Translation studies begins to differ in its interpretations as a product vs a process. The classic feudal metaphor (of the SL) is consistent with colonialism. “There are two positions, one establishing a hierarchical relationship in which the SL author acts as a feudal overloard exacting fealty from the translator, the other establishing a hierarchical relationship in which the translator is absolved of all responsibility of the SL text are both quite consistent with the growth of colonial imperialism in the nineteenth century.” (p. 13)

Bassnett discusses J.C. Catford’s 1965 study on untranslatability. He distinguishes translation and transference. Translation consists of substitution of SL meanings for TL meanings, where in transference, SL meanings are implanted into the TL text. This is a distinctly semiotic take on the situation. We can look at Jakobson and J. Levy for references on this?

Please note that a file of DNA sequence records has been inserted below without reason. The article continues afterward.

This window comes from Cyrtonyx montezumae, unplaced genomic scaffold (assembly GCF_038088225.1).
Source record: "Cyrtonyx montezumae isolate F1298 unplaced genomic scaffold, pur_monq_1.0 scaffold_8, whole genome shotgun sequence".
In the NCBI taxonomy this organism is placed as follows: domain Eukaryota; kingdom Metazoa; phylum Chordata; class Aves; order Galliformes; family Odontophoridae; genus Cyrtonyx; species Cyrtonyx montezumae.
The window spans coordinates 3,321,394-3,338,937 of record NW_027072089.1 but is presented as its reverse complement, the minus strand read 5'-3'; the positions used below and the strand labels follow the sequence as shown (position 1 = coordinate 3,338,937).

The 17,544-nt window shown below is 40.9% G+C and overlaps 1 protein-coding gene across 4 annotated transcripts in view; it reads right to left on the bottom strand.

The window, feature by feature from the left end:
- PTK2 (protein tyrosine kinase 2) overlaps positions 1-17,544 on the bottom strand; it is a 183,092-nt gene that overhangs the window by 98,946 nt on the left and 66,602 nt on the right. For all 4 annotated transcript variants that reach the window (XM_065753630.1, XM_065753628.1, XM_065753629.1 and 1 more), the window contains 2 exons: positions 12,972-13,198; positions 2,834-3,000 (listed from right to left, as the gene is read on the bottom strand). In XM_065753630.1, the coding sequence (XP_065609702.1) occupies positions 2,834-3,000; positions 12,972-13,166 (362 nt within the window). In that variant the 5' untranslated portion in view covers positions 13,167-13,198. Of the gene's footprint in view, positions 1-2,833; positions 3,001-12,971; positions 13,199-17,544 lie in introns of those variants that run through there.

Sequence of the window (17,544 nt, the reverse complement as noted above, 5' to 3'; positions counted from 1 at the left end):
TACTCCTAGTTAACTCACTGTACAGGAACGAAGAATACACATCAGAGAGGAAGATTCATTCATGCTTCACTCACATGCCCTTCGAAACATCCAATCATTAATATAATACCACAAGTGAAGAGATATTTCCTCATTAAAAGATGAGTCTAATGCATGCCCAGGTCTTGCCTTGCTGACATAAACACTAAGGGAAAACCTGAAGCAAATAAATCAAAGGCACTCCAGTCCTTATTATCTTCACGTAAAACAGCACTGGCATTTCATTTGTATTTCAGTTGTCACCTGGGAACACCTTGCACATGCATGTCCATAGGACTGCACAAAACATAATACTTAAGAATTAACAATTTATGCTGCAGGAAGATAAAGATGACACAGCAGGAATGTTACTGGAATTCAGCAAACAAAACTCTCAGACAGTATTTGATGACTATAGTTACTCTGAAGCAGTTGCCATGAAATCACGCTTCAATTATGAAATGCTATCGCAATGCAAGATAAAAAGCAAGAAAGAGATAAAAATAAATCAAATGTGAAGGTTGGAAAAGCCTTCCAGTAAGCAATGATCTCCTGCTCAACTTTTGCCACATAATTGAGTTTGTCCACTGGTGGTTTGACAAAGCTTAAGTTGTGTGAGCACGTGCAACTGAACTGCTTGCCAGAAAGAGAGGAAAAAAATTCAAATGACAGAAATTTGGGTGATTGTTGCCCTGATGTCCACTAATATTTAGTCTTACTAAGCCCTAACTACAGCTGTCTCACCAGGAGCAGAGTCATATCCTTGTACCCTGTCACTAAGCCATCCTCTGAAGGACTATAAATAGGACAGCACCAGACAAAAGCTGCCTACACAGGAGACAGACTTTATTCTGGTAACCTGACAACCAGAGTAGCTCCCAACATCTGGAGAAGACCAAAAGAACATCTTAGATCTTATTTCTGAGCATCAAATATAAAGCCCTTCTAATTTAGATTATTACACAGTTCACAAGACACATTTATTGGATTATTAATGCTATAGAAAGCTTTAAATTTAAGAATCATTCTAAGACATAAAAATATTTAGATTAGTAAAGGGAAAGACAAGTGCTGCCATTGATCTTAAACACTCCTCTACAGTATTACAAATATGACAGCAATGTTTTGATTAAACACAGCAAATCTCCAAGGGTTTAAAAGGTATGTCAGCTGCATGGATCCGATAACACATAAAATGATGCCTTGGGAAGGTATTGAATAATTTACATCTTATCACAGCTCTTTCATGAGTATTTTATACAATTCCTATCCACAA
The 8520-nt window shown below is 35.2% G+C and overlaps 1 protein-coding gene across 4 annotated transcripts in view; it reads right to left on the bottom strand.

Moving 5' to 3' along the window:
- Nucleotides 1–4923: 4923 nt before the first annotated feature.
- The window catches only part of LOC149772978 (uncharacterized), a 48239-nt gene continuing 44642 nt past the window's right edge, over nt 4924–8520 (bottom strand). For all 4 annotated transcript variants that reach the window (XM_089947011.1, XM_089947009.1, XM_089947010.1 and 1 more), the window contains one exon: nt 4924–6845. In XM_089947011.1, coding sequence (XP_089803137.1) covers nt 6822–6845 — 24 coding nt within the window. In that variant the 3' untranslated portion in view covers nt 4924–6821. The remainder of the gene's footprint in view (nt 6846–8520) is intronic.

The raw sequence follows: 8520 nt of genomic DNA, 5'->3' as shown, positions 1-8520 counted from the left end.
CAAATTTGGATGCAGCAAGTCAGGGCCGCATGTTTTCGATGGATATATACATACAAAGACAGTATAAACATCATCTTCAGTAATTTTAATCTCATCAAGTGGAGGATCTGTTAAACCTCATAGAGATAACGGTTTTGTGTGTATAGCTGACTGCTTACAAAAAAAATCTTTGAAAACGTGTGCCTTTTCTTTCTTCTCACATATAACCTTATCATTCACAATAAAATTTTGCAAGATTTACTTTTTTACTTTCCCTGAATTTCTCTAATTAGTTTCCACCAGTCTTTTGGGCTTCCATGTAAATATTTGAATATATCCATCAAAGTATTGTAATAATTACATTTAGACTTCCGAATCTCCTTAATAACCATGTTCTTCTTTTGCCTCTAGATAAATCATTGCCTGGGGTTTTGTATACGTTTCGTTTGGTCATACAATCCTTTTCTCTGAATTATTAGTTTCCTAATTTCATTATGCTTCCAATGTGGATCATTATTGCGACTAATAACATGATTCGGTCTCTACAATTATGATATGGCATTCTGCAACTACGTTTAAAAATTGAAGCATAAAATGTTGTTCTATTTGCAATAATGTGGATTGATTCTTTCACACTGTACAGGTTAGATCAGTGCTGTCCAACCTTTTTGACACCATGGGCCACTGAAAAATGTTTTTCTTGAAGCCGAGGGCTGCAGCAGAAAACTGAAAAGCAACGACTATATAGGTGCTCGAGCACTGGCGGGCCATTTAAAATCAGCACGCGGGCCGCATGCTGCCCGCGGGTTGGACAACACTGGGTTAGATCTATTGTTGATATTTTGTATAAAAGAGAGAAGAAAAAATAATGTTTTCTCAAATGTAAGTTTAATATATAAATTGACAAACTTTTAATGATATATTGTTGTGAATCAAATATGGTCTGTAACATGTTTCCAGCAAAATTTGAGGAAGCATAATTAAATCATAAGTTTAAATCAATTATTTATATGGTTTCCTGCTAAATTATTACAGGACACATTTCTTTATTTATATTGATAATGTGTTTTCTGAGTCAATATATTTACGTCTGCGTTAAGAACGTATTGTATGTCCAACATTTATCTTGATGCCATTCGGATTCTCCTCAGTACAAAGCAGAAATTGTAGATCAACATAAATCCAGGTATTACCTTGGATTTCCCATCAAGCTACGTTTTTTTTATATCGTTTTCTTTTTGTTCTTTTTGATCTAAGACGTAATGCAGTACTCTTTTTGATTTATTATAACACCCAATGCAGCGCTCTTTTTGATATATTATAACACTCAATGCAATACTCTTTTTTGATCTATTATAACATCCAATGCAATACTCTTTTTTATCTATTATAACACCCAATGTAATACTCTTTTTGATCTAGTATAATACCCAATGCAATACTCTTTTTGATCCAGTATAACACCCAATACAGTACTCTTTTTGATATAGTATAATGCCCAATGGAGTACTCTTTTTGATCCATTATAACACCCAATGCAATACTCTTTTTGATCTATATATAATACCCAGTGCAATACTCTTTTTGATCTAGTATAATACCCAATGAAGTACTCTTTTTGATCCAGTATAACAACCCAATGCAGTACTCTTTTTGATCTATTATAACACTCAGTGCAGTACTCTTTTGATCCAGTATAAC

Categories of translation studies: 1) History of Translation; 2) Translation in TL culture; 3) Translation and Linguistics; 4) Translation and Poetics. Translation has the burden of evaluation carried with it. Value judgments are implicit in the desire to translate. “For if a translator perceives his or her role as partly that of ‘improving’ either the SL text or existing translations, and that is indeed often the reason why we undertake translations, an implicit value judgment underlies this position.” (p. 18)